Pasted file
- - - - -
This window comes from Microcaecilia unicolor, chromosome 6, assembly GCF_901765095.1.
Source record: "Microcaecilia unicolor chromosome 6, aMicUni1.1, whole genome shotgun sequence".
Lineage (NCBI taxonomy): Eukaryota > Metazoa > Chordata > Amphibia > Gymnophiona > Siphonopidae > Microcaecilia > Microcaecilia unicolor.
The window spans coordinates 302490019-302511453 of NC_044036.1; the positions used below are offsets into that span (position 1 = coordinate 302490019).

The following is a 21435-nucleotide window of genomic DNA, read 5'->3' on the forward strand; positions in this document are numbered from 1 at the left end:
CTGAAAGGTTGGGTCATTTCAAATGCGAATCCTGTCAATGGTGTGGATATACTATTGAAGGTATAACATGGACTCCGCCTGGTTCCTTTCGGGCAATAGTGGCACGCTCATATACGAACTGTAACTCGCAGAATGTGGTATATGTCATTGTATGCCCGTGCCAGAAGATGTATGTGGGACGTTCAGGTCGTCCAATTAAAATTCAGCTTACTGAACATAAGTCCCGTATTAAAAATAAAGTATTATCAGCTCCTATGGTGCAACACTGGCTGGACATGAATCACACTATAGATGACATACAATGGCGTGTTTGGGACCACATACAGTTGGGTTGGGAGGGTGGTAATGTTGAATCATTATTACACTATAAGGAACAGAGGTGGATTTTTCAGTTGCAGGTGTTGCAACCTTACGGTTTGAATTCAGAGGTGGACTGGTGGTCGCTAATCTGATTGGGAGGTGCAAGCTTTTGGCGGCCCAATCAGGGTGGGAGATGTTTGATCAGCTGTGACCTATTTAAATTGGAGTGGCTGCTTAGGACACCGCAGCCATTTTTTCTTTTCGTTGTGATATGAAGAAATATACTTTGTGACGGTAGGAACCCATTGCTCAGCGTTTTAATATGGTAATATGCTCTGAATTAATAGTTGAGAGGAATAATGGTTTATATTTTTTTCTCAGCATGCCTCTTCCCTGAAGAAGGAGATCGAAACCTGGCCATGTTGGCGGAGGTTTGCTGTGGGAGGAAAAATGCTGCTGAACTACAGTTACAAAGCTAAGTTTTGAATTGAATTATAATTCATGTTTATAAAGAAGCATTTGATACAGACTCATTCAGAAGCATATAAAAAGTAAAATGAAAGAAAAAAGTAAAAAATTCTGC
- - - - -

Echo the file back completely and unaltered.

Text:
This window comes from Microcaecilia unicolor, chromosome 6, assembly GCF_901765095.1.
Source record: "Microcaecilia unicolor chromosome 6, aMicUni1.1, whole genome shotgun sequence".
Lineage (NCBI taxonomy): Eukaryota > Metazoa > Chordata > Amphibia > Gymnophiona > Siphonopidae > Microcaecilia > Microcaecilia unicolor.
The window spans coordinates 302490019-302511453 of NC_044036.1; the positions used below are offsets into that span (position 1 = coordinate 302490019).

The following is a 21435-nucleotide window of genomic DNA, read 5'->3' on the forward strand; positions in this document are numbered from 1 at the left end:
CTGAAAGGTTGGGTCATTTCAAATGCGAATCCTGTCAATGGTGTGGATATACTATTGAAGGTATAACATGGACTCCGCCTGGTTCCTTTCGGGCAATAGTGGCACGCTCATATACGAACTGTAACTCGCAGAATGTGGTATATGTCATTGTATGCCCGTGCCAGAAGATGTATGTGGGACGTTCAGGTCGTCCAATTAAAATTCAGCTTACTGAACATAAGTCCCGTATTAAAAATAAAGTATTATCAGCTCCTATGGTGCAACACTGGCTGGACATGAATCACACTATAGATGACATACAATGGCGTGTTTGGGACCACATACAGTTGGGTTGGGAGGGTGGTAATGTTGAATCATTATTACACTATAAGGAACAGAGGTGGATTTTTCAGTTGCAGGTGTTGCAACCTTACGGTTTGAATTCAGAGGTGGACTGGTGGTCGCTAATCTGATTGGGAGGTGCAAGCTTTTGGCGGCCCAATCAGGGTGGGAGATGTTTGATCAGCTGTGACCTATTTAAATTGGAGTGGCTGCTTAGGACACCGCAGCCATTTTTTCTTTTCGTTGTGATATGAAGAAATATACTTTGTGACGGTAGGAACCCATTGCTCAGCGTTTTAATATGGTAATATGCTCTGAATTAATAGTTGAGAGGAATAATGGTTTATATTTTTTTCTCAGCATGCCTCTTCCCTGAAGAAGGAGATCGAAACCTGGCCATGTTGGCGGAGGTTTGCTGTGGGAGGAAAAATGCTGCTGAACTACAGTTACAAAGCTAAGTTTTGAATTGAATTATAATTCATGTTTATAAAGAAGCATTTGATACAGACTCATTCAGAAGCATATAAAAAGTAAAATGAAAGAAAAAAGTAAAAAATTCTGC